Originally written on Crystal Ball Run  |  Last updated 5/22/13

GLENDALE, AZ - JANUARY 04: Head coach Chris Petersen of the Boise State Broncos celebrates after defeating the TCU Horned Frogs 17-10 during the Tostitos Fiesta Bowl at the Universtity of Phoenix Stadium on January 4, 2010 in Glendale, Arizona. (Photo by Jed Jacobsohn/Getty Images)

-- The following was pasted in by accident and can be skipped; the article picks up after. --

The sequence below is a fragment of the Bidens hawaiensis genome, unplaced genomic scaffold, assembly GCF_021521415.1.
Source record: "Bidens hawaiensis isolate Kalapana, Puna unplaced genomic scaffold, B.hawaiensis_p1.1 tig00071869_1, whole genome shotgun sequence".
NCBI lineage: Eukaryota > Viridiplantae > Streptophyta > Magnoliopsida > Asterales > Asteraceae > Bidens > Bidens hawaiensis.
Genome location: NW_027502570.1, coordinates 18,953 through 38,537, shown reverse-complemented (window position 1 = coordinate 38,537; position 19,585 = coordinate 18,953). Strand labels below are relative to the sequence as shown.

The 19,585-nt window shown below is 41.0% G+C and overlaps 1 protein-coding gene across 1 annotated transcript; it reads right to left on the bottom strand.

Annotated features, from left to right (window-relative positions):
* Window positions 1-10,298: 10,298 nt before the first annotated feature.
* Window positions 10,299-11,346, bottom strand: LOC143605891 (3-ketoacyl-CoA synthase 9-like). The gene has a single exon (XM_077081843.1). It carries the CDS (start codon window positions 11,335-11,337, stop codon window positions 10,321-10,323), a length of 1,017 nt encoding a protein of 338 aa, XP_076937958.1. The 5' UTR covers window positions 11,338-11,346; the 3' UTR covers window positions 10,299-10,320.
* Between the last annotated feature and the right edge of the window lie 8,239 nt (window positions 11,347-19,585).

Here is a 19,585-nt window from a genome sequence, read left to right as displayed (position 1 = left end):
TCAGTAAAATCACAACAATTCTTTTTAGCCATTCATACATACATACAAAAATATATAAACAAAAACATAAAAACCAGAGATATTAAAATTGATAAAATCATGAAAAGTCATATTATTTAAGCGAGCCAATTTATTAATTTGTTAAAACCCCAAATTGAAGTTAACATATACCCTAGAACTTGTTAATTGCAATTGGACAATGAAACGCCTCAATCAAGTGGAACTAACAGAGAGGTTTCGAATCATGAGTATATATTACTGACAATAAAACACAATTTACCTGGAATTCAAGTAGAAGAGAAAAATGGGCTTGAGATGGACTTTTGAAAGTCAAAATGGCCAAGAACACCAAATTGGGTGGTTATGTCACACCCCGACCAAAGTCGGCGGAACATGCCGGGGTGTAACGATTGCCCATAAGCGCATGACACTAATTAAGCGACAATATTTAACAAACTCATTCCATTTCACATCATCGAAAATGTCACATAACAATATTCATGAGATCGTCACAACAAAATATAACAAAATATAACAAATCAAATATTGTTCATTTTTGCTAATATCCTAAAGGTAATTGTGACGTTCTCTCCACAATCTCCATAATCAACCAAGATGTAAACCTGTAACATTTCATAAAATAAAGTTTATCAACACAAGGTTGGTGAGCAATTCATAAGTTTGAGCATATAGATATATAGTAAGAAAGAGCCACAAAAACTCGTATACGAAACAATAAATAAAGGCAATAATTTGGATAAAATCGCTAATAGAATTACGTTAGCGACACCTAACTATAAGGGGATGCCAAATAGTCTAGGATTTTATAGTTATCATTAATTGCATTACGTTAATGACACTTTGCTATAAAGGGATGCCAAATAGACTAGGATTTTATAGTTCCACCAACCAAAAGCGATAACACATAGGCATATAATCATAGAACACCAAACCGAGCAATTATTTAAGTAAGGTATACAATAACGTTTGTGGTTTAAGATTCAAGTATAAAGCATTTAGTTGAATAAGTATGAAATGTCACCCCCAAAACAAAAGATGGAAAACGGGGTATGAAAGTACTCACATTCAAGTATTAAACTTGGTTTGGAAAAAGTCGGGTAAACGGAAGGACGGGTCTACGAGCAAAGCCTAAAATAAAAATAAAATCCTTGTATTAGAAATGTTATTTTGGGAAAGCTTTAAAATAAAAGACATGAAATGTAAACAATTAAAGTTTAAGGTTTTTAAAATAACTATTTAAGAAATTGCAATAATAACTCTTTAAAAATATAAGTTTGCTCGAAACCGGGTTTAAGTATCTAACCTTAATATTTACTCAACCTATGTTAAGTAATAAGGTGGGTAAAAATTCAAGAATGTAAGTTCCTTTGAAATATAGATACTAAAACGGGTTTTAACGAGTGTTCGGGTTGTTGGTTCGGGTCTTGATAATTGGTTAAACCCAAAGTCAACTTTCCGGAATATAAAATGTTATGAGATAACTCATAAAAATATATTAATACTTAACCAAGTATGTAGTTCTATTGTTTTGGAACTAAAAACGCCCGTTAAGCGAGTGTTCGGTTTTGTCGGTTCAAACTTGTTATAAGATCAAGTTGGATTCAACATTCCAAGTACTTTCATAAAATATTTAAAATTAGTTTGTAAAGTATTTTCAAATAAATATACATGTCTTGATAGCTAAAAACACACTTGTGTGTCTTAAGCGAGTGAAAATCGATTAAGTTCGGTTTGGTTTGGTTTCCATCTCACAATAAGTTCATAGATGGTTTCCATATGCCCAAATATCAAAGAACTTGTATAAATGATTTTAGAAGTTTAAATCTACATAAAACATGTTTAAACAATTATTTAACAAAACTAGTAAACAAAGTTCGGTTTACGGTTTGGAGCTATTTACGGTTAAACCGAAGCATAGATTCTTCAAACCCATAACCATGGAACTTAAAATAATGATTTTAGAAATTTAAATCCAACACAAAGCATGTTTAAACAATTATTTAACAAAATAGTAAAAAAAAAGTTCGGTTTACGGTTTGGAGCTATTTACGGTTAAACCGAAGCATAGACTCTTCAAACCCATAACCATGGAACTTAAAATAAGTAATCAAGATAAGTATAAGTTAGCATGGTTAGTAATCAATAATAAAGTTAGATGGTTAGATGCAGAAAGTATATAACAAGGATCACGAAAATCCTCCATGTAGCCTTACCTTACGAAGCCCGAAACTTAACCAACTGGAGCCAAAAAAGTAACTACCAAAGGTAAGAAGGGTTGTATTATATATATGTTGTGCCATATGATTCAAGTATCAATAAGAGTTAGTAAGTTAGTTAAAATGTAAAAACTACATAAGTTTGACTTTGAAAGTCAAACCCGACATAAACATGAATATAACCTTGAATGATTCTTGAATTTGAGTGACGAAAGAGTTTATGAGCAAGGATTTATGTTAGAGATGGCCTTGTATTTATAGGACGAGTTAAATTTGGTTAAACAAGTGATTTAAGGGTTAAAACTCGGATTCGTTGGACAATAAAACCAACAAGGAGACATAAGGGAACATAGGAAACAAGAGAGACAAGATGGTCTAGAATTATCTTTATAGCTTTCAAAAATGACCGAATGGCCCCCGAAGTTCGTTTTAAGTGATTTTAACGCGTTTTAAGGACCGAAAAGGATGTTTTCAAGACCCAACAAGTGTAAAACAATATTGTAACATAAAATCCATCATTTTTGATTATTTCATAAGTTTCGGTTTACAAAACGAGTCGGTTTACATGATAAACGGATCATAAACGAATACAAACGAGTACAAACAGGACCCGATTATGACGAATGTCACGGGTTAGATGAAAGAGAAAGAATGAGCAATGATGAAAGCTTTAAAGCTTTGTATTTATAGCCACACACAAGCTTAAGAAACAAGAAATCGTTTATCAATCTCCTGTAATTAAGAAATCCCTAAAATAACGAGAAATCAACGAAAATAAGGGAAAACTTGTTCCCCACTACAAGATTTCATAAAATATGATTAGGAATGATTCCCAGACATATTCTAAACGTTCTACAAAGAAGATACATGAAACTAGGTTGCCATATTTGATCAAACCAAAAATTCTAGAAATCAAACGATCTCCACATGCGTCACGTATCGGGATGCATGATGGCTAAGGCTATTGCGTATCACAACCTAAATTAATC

The Boise State Broncos will begin the 2013 season exactly as they finished the 2012 season: a date with Washington. The Huskies, the erstwhile leviathan of the top left quadrant of the country, have ceded that throne in the past decade to both Pac-12 foe Oregon and, of course, Boise State. Kudos to Huskies coach Steve Sarkisian for agreeing to this August 31 season opener, in Seattle, against Chris Petersen’s crew. In seven seasons in Idaho’s state capitol, Petersen is 84-8 (.913). Knute Rockne, who has the best Division I winning percentage of all time (.881), was on the job for 13 seasons in South Bend before a plane crash claimed his life. True, Boise State does not play in the Southeastern Conference. But Petersen, who will not turn 49 until the day after the Broncos visit Utah State (Oct. 12), is in the midst of an historic tenure. Last season was a down campaign for Boise State as it lost two games by a total of six points to finish 11-2. In the year 1 A.K. (After Kellen), the Broncos failed to score at least 50 points in a game for the first time since 1996 (the coach was Pokey Allen). Is the veneer of dominance gone or did it simply go on sabbatical? The Broncos still finished second nationally in turnover margin (the top five teams in that category finished 55-11) and eighth in scoring defense. First-year starter Joe Southwick tossed only 19 TDs against seven interceptions, but after the early November home loss to San Diego State – only the Broncos’ second regular-season home loss in 73 games (read that again, just to let it sink in) – he threw nine TD passes and zero interceptions. A corner has been turned. Southwick returns for his senior season, as do his two favorite targets: receivers Matt Miller (66 receptions) and Kirby Moore (36 receptions and, yes, he is). Jay Ajayi, who averaged 6.9 yards per carry as D.J. Harper’s backup last season (82 carries, 548 yards), becomes the starter. Harper and his 1,137 yards (and two knee surgeries) signed as an undrafted free agent with the San Francisco 49ers. There are far worse places to land. Defensively, the Broncos are monsters up front and meek at linebacker. But then hasn’t that always been the case during this era? Defensive ends Demarcus Lawrence (9.5 sacks) and Samuel Ukwuachu (4.5 sacks as a freshman) will take care of the edge, while safeties Jeremy Ioane and Darian Thompson provide the safety net for a unit that was fifth nationally in passing defense. The script would appear to be relatively unchanged – begin with a road contest at a highly regarded, though not truly elite, AQ school, then attempt to run the table in the Mountain West Conference. There are two major wrinkles, though. The MWC has split into two six-team divisions, so there will be an inaugural conference championship game at season’s end. That contest will be played at the home of the team with the higher BCS ranking, so pencil in a visit to the Blue Turf in early December. Second, the Broncos make two visits across the southern border to Utah in October, first to MWC newcomer Utah State and 13 days later to Brigham Young. Both of those games will provide rigid tests for the Broncos. The Aggies, with quarterback Chuckie Keeton, themselves only lost two games last season by a total of five points (by two at Wisconsin and by three at BYU), while the Cougars, now an independent, have won 15 of their past 17 in Provo. Lose either game and Boise State would likely return for a fourth consecutive visit (and victory) at the Las Vegas Bowl. Only Zach Galifiniakis approaches as many sequels in Sin city. That, however, is the deal for Chris Petersen in the final season of the BCS bowl era, and likely for the four-team playoff format era as well: just having the best winning percentage in the history of college football is not good enough. As far as the SEC and their deep-pocketed pals are concerned, Boise State must be perfect. Otherwise, don’t bother knocking.
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